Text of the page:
Shawn Harper

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since Mar 01, 2012
Portlandia, Oregon
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Recent posts by Shawn Harper

I do not do no till with corn yet, but I am working towards it. Currently I am mixing several corn breeds to create a stronger hybrid that withstands stress. However I treat my field the same otherwise and reduce tilling to a small hole big enough for the 3 sisters to be planted in. My advice to you is if you try it expect 50% or greater losses if you don't have strong stock.
1 year ago

Nicole Alderman wrote:

Shawn Harper wrote:What makes you think we have trouble with winter squash here in cascadia? I am not sure of your micro climate, but in my area I almost have enough for 2 seasons.  I personally like the kakai hulless squash. They look and taste like mini pumpkins.  If you are worried about not enough time here is what I suggest. Plant 1 month early and cover seed mounds with a milk jug that has the bottom cut out. Most years winter squash does better in my yard that everything else. Last year sucked though.



I remember when I was little my mom tried to grow pumpkins, and they never matured in time. I have no idea why that is, but I guess I always figured that if my mom couldn't grow them, I probably wouldn't have any success, either (especially as I'm newer to gardening and my property is less ideal than hers. Her property is only 30 minutes away from me, and it has better light and lower humidity)



I have some trouble with large fruit varieties I've trialed. However pretty much any small fruiting type does great. I do grow in three sisters FYI.
1 year ago
What makes you think we have trouble with winter squash here in cascadia? I am not sure of your micro climate, but in my area I almost have enough for 2 seasons.  I personally like the kakai hulless squash. They look and taste like mini pumpkins.  If you are worried about not enough time here is what I suggest. Plant 1 month early and cover seed mounds with a milk jug that has the bottom cut out. Most years winter squash does better in my yard that everything else. Last year sucked though.
1 year ago
I drive around farm country regularly for my work. I rarely see hedges of any kind. In my area even getting normal hedges would be a huge step up.
1 year ago
Pine tree branches fall in my parents yard. We mulch the blueberries with them. They grow well despite partial shade. I assume they like it. In my observation, strawberry, bleeding hearts, ferns, and azaleas like the same.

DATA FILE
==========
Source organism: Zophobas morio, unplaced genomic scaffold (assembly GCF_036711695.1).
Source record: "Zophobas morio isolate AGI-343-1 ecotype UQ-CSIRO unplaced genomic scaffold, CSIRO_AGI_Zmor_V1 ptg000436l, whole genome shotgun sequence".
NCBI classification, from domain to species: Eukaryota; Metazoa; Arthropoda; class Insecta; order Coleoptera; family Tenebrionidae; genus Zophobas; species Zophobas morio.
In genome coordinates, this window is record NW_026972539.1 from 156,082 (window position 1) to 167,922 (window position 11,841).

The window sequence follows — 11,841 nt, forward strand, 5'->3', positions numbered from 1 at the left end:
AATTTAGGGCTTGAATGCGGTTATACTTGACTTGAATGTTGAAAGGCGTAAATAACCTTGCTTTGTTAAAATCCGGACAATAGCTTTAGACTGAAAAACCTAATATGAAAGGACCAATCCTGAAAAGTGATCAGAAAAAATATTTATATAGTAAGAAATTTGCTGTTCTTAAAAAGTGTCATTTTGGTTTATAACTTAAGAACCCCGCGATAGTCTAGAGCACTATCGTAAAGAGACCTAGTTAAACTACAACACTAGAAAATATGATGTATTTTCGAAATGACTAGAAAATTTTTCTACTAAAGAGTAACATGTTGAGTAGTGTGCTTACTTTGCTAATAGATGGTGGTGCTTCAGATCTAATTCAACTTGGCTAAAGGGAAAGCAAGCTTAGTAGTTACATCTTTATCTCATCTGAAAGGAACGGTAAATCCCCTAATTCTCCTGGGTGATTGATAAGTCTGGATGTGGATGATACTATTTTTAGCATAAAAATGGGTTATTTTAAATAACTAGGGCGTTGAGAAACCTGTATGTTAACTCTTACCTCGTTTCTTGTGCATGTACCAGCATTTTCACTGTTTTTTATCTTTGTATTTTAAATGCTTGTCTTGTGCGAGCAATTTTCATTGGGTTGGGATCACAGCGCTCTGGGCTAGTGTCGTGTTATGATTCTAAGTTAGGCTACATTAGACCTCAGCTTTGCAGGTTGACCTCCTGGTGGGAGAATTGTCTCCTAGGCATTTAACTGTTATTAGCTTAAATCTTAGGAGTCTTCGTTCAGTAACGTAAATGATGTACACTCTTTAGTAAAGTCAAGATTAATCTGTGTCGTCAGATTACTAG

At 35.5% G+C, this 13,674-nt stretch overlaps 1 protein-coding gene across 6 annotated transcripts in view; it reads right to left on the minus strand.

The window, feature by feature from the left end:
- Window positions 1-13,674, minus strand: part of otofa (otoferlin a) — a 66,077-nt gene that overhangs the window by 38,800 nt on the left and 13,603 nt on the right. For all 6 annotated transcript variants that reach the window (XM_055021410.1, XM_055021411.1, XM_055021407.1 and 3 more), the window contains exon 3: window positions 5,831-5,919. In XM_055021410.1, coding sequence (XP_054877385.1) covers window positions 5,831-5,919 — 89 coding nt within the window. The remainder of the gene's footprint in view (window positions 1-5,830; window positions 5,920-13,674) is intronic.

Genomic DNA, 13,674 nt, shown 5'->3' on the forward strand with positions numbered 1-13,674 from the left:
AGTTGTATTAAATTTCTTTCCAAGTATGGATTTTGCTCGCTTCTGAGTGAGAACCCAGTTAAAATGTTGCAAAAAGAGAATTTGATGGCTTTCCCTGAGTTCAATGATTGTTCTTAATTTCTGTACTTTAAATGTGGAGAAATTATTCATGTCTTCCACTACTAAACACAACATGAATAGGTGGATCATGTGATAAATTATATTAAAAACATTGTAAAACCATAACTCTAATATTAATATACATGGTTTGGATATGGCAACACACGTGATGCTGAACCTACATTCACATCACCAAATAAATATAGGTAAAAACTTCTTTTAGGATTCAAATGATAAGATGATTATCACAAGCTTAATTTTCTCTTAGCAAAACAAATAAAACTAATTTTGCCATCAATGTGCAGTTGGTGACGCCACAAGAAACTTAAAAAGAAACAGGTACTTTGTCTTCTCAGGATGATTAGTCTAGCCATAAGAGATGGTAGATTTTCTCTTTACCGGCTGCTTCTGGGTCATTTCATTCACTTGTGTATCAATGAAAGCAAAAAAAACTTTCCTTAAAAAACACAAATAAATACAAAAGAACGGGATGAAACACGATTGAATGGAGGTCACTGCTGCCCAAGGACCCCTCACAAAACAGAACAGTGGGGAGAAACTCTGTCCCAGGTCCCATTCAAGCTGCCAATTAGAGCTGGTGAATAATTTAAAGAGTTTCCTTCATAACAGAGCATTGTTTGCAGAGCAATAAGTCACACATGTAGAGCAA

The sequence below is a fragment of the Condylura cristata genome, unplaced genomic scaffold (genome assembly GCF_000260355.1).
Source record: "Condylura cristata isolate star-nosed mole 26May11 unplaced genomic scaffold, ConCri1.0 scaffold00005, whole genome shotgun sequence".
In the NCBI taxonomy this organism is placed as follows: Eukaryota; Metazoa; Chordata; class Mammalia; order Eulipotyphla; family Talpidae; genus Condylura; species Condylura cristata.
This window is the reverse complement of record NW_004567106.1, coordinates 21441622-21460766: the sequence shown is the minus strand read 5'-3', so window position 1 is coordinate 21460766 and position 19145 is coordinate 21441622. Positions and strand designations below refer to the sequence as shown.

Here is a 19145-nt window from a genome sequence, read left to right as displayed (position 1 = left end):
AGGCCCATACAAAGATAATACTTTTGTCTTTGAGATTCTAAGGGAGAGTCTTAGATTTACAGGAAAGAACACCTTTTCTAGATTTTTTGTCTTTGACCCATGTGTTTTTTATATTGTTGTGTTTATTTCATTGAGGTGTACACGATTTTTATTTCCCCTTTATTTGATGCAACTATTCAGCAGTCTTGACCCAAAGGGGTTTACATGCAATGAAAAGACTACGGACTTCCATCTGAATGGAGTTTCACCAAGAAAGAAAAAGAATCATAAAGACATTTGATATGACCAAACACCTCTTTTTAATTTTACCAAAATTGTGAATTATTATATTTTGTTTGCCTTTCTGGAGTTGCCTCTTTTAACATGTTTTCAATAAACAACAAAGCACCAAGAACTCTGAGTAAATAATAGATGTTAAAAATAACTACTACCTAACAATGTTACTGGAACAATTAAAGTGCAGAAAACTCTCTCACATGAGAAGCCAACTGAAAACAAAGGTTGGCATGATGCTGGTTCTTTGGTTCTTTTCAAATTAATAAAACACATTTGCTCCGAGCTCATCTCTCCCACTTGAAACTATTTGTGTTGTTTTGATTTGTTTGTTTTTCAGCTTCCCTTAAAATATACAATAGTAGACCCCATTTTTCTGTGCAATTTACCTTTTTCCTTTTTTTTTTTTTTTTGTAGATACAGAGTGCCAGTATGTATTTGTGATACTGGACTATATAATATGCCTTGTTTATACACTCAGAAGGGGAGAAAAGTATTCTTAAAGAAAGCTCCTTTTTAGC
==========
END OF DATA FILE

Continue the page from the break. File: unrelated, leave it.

1 year ago
Honestly it doesn't seem that harsh. He has reasonable complaints; I think they don't get across because of his broken english and sloppy website layout.
1 year ago
Failed to properly dry the dry beans I harvested. Found them all moldy in container 2 weeks later. Learned to always dry them a little longer than I think.

R Ranson wrote:

David Livingston wrote:I am a little confused if plants are changing why do folks want heritage ones ?


Yet other people miss the flavours of their youth when a tomato tasted like a TOMATO and not like soggy cardboard.  I belong to the latter group and every year I buy a tomato from the store - only to spit it out and think how on earth is this the same thing I grow in my garden?



This is what got me into gardening. I literally can't stomach the gross veggies from the store. I love veggies, but not the store ones.
1 year ago
@John W

Thanks for the interesting info, and the document!

John Weiland wrote:
The concern in planting it with the intention of supporting beneficial viruses is that it would be a pretty powerful magnet for non-beneficial viruses as well.  Current research suggests that N. benthamiana owes it's unusual susceptibility to viruses to a gene variant (relative to other plant species) normally involved in virus defense (below). 



It is something to be concerned about, true. I would certainly be cautious about any choice that radical. However the problem could be the solution; at least in a few years. Once my landraces are established, being able to select for viral resistance would be a huge boon! It might make roguing a bit easier for me and therefor support my laziness. Plus as the video mentions; most viruses are not acute.
1 year ago
Thanks for the post! I love it when sciency stuff gets posted.

It is interesting, it seems as if almost its not the fungi directly that is conferring the benefits to the plants, but rather acting as a vector for the viral organisms that confer the benefits. Another interesting thing to note is the species of wild tobacco that is a universal host. I wonder if these could be used as a sanctuary for beneficial viruses that might allow quick transfer to new growing locations to jumpstart the symbiotic processes. Joseph I don't suppose you are growing that plant?
1 year ago